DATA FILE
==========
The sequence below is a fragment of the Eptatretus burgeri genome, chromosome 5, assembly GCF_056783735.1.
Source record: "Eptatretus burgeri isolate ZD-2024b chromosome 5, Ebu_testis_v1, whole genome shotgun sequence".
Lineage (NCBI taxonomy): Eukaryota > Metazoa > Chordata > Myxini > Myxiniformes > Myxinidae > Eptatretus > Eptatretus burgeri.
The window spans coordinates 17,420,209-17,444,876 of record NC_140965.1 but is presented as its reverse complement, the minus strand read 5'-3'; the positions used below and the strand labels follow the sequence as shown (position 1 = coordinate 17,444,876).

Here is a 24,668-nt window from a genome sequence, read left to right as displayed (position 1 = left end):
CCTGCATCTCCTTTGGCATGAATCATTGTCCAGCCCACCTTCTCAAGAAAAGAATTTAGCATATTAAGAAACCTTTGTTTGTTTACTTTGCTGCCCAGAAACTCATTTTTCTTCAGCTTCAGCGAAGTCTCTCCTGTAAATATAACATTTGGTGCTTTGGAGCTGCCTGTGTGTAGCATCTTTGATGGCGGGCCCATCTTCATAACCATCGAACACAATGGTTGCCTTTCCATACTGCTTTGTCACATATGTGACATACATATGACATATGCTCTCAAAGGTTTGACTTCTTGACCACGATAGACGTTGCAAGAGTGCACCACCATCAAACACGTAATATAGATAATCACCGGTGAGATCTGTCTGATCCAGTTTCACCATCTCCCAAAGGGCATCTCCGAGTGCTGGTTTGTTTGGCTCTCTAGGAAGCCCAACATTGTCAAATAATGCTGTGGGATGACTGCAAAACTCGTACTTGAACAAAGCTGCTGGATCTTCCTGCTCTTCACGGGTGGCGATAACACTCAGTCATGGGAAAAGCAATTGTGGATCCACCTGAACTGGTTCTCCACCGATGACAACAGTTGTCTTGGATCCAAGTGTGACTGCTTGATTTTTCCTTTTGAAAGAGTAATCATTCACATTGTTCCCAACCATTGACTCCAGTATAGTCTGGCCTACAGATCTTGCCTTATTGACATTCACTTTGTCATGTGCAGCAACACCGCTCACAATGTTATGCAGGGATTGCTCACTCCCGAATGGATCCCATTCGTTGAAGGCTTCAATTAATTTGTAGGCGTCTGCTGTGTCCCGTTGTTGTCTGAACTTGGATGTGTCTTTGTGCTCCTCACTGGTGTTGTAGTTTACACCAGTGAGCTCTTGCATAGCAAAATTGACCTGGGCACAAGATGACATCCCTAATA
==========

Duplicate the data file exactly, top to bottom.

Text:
The sequence below is a fragment of the Eptatretus burgeri genome, chromosome 5, assembly GCF_056783735.1.
Source record: "Eptatretus burgeri isolate ZD-2024b chromosome 5, Ebu_testis_v1, whole genome shotgun sequence".
Lineage (NCBI taxonomy): Eukaryota > Metazoa > Chordata > Myxini > Myxiniformes > Myxinidae > Eptatretus > Eptatretus burgeri.
The window spans coordinates 17,420,209-17,444,876 of record NC_140965.1 but is presented as its reverse complement, the minus strand read 5'-3'; the positions used below and the strand labels follow the sequence as shown (position 1 = coordinate 17,444,876).

Here is a 24,668-nt window from a genome sequence, read left to right as displayed (position 1 = left end):
CCTGCATCTCCTTTGGCATGAATCATTGTCCAGCCCACCTTCTCAAGAAAAGAATTTAGCATATTAAGAAACCTTTGTTTGTTTACTTTGCTGCCCAGAAACTCATTTTTCTTCAGCTTCAGCGAAGTCTCTCCTGTAAATATAACATTTGGTGCTTTGGAGCTGCCTGTGTGTAGCATCTTTGATGGCGGGCCCATCTTCATAACCATCGAACACAATGGTTGCCTTTCCATACTGCTTTGTCACATATGTGACATACATATGACATATGCTCTCAAAGGTTTGACTTCTTGACCACGATAGACGTTGCAAGAGTGCACCACCATCAAACACGTAATATAGATAATCACCGGTGAGATCTGTCTGATCCAGTTTCACCATCTCCCAAAGGGCATCTCCGAGTGCTGGTTTGTTTGGCTCTCTAGGAAGCCCAACATTGTCAAATAATGCTGTGGGATGACTGCAAAACTCGTACTTGAACAAAGCTGCTGGATCTTCCTGCTCTTCACGGGTGGCGATAACACTCAGTCATGGGAAAAGCAATTGTGGATCCACCTGAACTGGTTCTCCACCGATGACAACAGTTGTCTTGGATCCAAGTGTGACTGCTTGATTTTTCCTTTTGAAAGAGTAATCATTCACATTGTTCCCAACCATTGACTCCAGTATAGTCTGGCCTACAGATCTTGCCTTATTGACATTCACTTTGTCATGTGCAGCAACACCGCTCACAATGTTATGCAGGGATTGCTCACTCCCGAATGGATCCCATTCGTTGAAGGCTTCAATTAATTTGTAGGCGTCTGCTGTGTCCCGTTGTTGTCTGAACTTGGATGTGTCTTTGTGCTCCTCACTGGTGTTGTAGTTTACACCAGTGAGCTCTTGCATAGCAAAATTGACCTGGGCACAAGATGACATCCCTAATA